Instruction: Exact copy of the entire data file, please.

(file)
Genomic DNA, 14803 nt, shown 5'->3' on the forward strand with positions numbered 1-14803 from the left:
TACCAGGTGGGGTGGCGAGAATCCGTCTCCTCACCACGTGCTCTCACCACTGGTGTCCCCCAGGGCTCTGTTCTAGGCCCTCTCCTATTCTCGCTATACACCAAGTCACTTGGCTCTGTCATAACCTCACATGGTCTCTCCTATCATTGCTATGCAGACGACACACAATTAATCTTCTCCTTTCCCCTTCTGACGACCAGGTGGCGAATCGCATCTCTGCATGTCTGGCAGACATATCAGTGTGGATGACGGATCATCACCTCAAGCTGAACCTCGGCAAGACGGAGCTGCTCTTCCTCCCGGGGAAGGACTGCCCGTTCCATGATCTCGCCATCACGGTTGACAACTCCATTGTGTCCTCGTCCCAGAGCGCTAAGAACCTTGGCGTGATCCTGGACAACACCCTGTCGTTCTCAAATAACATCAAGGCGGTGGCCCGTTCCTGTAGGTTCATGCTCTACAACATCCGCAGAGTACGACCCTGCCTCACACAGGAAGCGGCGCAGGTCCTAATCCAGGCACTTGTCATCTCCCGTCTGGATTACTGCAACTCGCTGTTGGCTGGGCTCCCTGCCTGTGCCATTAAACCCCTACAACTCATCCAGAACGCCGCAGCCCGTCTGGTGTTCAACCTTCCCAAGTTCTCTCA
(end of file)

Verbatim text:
Genomic DNA, 14803 nt, shown 5'->3' on the forward strand with positions numbered 1-14803 from the left:
TACCAGGTGGGGTGGCGAGAATCCGTCTCCTCACCACGTGCTCTCACCACTGGTGTCCCCCAGGGCTCTGTTCTAGGCCCTCTCCTATTCTCGCTATACACCAAGTCACTTGGCTCTGTCATAACCTCACATGGTCTCTCCTATCATTGCTATGCAGACGACACACAATTAATCTTCTCCTTTCCCCTTCTGACGACCAGGTGGCGAATCGCATCTCTGCATGTCTGGCAGACATATCAGTGTGGATGACGGATCATCACCTCAAGCTGAACCTCGGCAAGACGGAGCTGCTCTTCCTCCCGGGGAAGGACTGCCCGTTCCATGATCTCGCCATCACGGTTGACAACTCCATTGTGTCCTCGTCCCAGAGCGCTAAGAACCTTGGCGTGATCCTGGACAACACCCTGTCGTTCTCAAATAACATCAAGGCGGTGGCCCGTTCCTGTAGGTTCATGCTCTACAACATCCGCAGAGTACGACCCTGCCTCACACAGGAAGCGGCGCAGGTCCTAATCCAGGCACTTGTCATCTCCCGTCTGGATTACTGCAACTCGCTGTTGGCTGGGCTCCCTGCCTGTGCCATTAAACCCCTACAACTCATCCAGAACGCCGCAGCCCGTCTGGTGTTCAACCTTCCCAAGTTCTCTCA